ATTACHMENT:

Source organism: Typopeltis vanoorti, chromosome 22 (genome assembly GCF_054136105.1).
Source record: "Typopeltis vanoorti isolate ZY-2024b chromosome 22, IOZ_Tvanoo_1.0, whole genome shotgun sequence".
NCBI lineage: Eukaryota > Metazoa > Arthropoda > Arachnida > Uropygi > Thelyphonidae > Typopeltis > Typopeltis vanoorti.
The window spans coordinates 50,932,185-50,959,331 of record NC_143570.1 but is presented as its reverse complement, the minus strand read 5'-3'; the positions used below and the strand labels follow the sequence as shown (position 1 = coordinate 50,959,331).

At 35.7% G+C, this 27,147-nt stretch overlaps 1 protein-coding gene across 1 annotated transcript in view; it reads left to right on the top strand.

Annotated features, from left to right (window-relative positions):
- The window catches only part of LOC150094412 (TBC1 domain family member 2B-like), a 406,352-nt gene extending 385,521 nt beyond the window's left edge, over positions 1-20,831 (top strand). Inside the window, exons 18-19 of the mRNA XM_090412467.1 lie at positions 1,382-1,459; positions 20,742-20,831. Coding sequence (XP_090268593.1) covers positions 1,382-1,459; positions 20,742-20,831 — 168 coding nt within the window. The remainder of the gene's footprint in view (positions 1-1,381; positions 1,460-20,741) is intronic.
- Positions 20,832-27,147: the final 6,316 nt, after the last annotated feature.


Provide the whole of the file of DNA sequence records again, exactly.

Source organism: Typopeltis vanoorti, chromosome 22 (genome assembly GCF_054136105.1).
Source record: "Typopeltis vanoorti isolate ZY-2024b chromosome 22, IOZ_Tvanoo_1.0, whole genome shotgun sequence".
NCBI lineage: Eukaryota > Metazoa > Arthropoda > Arachnida > Uropygi > Thelyphonidae > Typopeltis > Typopeltis vanoorti.
The window spans coordinates 50,932,185-50,959,331 of record NC_143570.1 but is presented as its reverse complement, the minus strand read 5'-3'; the positions used below and the strand labels follow the sequence as shown (position 1 = coordinate 50,959,331).

At 35.7% G+C, this 27,147-nt stretch overlaps 1 protein-coding gene across 1 annotated transcript in view; it reads left to right on the top strand.

Annotated features, from left to right (window-relative positions):
- The window catches only part of LOC150094412 (TBC1 domain family member 2B-like), a 406,352-nt gene extending 385,521 nt beyond the window's left edge, over positions 1-20,831 (top strand). Inside the window, exons 18-19 of the mRNA XM_090412467.1 lie at positions 1,382-1,459; positions 20,742-20,831. Coding sequence (XP_090268593.1) covers positions 1,382-1,459; positions 20,742-20,831 — 168 coding nt within the window. The remainder of the gene's footprint in view (positions 1-1,381; positions 1,460-20,741) is intronic.
- Positions 20,832-27,147: the final 6,316 nt, after the last annotated feature.